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German wasp | Vespula germanica

German wasp

Vespula germanica

Coral bush | Ardisia crenata

Coral bush

Ardisia crenata

Purple loosestrife | Lythrum salicaria

Purple loosestrife

Lythrum salicaria

Pom pom weed | Campuloclinium macrocephalum

Pom pom weed

Campuloclinium macrocephalum

Canarybird bush | Crotalaria agatiflora

Canarybird bush

Crotalaria agatiflora

Peanut butter cassia | Senna didymobotrya

Peanut butter cassia

Senna didymobotrya

Rubber vine | Cryptostegia grandiflora

Rubber vine

Cryptostegia grandiflora

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Environmental Programmes

In order to tackle our country’s socio-economic challenges, the government adopted the Outcomes based approach to improve government performance and providing focus on service delivery. find out more

An assessment of the invasive status of Cytisus scoparius and Ulex europaeus in South Africa

An assessment of the invasive status of Cytisus scoparius and Ulex europaeus in South Africa
Philani Mbatha1 , Syd Ramdhani1, Sershen Naidoo1, John R. Wilson2 3, Kanyisa Jama2
1 University of KwaZulu-Natal; 2 Invasive Species Programme, SANBI; 3 Centre for Invasion Biology, Stellenbosch University

Cytisus scoparius  and  Ulex europaeus are  recognised invasive plants in  many countries. Both species have been recorded in South Africa since the 1930’s. However, empirical data on their invasion in South Africa are scarce. To shed light on this, the present study characterised known and newly identified populations of both species in terms of demographics and reproductive potential. Individual plants were counted and growth parameters (height, crown and basal stem diameters) were measured. Flowering, fruiting and seed set timing was recorded and measures of reproductive capacity were based on seed set, seed bank load and germinability (for C. scoparius). Seventeen (four invasive and 13 naturalized) populations of C. scoparius and three U. europaeus (one invasive and two naturalized) populations were identified, varying in size from 96 to 6841 individuals over 2.4 ha for C. scoparius and 52 to 1883 individuals over 1 ha for U. europaeus. These populations were found along roadsides and in natural and commercial forests. In both species individuals ≥0.5 m were reproductively active. Seed bank density and germinability for C. scoparius varied widely across sites. Dormancy breaking treatments applied to C. scoparius seeds showed that they exhibited physical dormancy, which once broken resulted in ±100% germination. Growth parameters appeared to be poorly related to reproductive output (R2  < 0.5). Competitive ability, relative growth rate, potential spread, management options and associated costs of both species are still to be determined. Both species appear to pose a substantial threat to South African biodiversity.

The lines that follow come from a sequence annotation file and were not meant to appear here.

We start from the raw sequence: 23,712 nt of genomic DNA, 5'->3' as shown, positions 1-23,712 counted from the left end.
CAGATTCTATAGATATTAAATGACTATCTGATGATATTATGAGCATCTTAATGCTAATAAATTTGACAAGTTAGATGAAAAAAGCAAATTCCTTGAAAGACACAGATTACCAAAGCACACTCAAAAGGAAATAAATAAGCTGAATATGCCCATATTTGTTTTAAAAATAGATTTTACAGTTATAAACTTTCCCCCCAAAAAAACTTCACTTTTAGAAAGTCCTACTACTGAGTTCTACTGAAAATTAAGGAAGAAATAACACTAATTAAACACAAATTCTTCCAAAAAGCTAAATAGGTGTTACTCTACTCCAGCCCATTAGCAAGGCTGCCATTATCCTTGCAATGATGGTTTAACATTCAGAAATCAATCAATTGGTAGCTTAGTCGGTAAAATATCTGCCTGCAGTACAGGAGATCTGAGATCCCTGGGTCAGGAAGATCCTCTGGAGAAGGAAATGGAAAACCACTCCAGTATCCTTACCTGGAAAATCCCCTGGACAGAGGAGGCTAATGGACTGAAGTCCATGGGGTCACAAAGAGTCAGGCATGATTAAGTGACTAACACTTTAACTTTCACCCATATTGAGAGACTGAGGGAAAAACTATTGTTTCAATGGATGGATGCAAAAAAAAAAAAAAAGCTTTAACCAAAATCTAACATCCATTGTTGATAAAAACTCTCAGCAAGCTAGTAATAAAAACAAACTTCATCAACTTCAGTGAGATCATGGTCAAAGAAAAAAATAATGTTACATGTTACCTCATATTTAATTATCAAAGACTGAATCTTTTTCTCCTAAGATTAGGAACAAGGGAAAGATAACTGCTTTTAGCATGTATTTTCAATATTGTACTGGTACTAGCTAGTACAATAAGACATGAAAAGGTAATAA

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General News Updates

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